Yesterday, the Government released a cabinet paper agreeing to two proposals to improve market governance for the New Zealand Emissions Trading Scheme (NZ ETS). One of these proposals will impact the regulatory approach to trading New Zealand Units (NZUs), as we discuss below.
Our previous update on the MfE consultation in November 2022 is available here.
Who should read this? Why?
Participants in the NZ ETS, particularly those who trade or advise on the trade of NZUs, should be aware of the proposals.
The proposals follow the MfE’s consultation in late 2022 in relation to the development of a governance framework for the NZ ETS, which many NZ ETS participants will have contributed to.
Currently the NZU marketplace is not regulated like other secondary markets under the existing financial services law regime. Although the proposals will not have as greater regulatory consequences as once proposed during the consultation stage, they still have relevance for participants.
What does it cover?
The Government has agreed to the following proposals to improve market governance of the NZ ETS:
- Enabling the Financial Markets Authority (FMA) through the fair dealing provisions in Part 2 of the Financial Markets Conduct Act 2013 (FMCA), to respond to risks relating to advice, trading and misconduct in the marketplace for NZUs.
- Allowing the Environmental Protection Authority to collect information about trades made by participants. This includes the price, the transactor’s primary reason for holding an account, and whether trades are happening between non-related accounts.
The Government has also directed officials to begin a Request for Proposal process, to procure a centrally cleared, optional-to-use exchange and associated market infrastructure for the secondary market.
It makes sense to have the FMA’s regulatory oversight of the NZU market – as stated in the cabinet paper, proposal 1 allows the FMA “to use its extensive regulatory toolkit in response to misconduct relating to NZUs” and “build capability in NZU markets”.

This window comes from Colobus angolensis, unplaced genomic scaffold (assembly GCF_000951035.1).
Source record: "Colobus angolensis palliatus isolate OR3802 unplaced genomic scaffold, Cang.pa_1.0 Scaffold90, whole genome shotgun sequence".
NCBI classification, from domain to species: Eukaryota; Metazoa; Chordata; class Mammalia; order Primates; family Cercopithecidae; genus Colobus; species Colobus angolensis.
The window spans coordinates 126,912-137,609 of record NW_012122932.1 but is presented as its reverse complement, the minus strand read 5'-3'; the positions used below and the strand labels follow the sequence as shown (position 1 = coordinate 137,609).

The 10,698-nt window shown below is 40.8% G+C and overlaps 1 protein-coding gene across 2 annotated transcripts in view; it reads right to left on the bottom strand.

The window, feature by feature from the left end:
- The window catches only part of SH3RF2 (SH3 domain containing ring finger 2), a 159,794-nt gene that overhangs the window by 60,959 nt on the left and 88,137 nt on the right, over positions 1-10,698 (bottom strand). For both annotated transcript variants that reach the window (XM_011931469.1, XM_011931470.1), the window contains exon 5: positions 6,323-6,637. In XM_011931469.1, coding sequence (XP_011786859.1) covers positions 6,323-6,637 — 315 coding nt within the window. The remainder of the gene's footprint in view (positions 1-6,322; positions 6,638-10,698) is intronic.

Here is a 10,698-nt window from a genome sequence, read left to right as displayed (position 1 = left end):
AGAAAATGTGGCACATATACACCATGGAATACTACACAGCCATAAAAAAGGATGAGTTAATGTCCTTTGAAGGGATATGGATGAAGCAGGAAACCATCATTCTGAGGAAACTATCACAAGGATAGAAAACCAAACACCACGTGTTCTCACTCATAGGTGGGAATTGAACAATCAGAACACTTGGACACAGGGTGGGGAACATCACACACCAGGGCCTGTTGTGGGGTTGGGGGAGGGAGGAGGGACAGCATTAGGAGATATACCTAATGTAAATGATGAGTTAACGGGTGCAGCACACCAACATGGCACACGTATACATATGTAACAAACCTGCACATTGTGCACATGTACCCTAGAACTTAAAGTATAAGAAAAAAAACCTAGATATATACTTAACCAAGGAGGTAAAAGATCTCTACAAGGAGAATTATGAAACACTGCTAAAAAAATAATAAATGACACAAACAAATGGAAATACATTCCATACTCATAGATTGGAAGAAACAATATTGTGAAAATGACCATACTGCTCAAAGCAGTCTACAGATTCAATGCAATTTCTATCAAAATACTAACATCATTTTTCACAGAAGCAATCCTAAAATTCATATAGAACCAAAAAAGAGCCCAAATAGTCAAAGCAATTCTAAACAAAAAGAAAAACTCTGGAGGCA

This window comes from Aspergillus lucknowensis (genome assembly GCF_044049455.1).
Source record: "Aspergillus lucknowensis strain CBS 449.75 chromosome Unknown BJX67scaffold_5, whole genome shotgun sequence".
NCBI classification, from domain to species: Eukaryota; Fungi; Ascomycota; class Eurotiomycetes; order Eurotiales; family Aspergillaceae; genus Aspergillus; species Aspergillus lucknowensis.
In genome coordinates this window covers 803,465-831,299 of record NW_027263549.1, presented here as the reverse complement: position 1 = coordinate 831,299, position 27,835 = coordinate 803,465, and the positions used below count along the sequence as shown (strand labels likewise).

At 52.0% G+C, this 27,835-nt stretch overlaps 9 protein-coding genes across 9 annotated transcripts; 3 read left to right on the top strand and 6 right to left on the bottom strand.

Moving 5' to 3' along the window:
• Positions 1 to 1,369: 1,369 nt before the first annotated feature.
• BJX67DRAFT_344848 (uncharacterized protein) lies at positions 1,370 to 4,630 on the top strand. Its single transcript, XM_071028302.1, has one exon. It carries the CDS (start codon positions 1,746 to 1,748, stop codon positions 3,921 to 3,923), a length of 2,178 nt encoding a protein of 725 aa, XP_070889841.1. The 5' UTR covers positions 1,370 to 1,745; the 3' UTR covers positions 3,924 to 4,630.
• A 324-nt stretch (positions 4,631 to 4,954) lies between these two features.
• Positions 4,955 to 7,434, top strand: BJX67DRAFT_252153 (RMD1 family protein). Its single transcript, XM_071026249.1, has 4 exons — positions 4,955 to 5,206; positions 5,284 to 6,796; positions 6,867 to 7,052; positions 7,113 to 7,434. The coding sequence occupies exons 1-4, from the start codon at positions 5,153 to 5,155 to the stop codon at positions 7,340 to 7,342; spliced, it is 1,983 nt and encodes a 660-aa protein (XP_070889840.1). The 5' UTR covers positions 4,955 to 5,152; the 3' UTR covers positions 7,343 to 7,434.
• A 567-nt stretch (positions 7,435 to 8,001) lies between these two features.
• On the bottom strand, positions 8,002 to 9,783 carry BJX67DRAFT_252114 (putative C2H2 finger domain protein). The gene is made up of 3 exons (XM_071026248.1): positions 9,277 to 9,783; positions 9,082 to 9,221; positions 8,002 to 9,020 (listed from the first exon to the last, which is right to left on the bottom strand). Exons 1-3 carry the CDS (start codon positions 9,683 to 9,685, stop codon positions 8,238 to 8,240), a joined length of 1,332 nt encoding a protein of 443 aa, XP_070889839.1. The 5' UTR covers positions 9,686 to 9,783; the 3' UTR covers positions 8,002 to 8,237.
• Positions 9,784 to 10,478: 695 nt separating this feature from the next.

In effect, proposal 1 shifts the regulation of misleading and deceptive behaviour in relation to the trading of NZUs from the Commerce Commission (ComCom) to the FMA.
Part 2 of the FMCA prohibits misleading or deceptive conduct, false or misleading representations, unsubstantiated representations and offers of financial products in course of unsolicited meetings. Currently, any unfair dealing behaviour related to NZU trading is covered by the comparable provisions in the Fair Trading Act 1986 (FTA) and enforced by the ComCom.
This raises the question as to how the FMA will apply Part 2 of the FMCA in relation to offering, trading and advising on NZUs – essentially, what does fair dealing look like in the NZU marketplace?
In 2022, the FMA undertook a thematic review of wholesale offers of financial products and provided guidance that applies to the advertising of wholesale offers (regulated by Part 2 of the FMCA).
The following points raised by the FMA in that context would also apply to dealings in NZUs:
- when using mainstream advertising channels, take extra care to ensure the audience is not misled;
- ensure any qualifications to headline representations are proximate, prominent, and effective so that the representation does not mislead or deceive, especially where promotional materials are advertised through mainstream channels;
- not undertake any advertising practice that could lead an investor to draw comparisons between dissimilar financial products, especially if influencing potential investors to do so appears to be the intention of the practice.
In addition, Part 2 of the FMCA will cover, in the words of climate change minister James Shaw, insider trading and market manipulation “to the extent it involves using false or misleading representations to induce a transaction”. The FMA has previously said in a guidance note (available here) that there are similar anti-manipulation provisions under Part 2 of the FMCA in relation to products that are not listed on any licensed market.
We also recommend reading the FMA’s guidance note on advertising offers of financial products under the FMCA, available here.
While proposal 1 recognises NZUs as financial products for this limited purpose, bringing greater alignment with overseas jurisdictions, it does not go as far as direct regulation of the NZU market in terms of insider trading, market manipulation or licensing requirements.
Finally, we also wait to see how the proposed new optional-to-use exchange will integrate or compete with existing structures, systems and markets used for over-the-counter trading in NZUs currently.
The proposals will likely come into force in 2025. Until then, the NZ ETS and trade of NZUs will continue to be regulated by the ComCom under the FTA fair dealing provisions.
If you have any questions about the proposals, or about governance of the NZ ETS generally, please contact one of our experts.
This article was co-authored by Hannah Cross, a Law Clerk in our Banking and Financial Services team.
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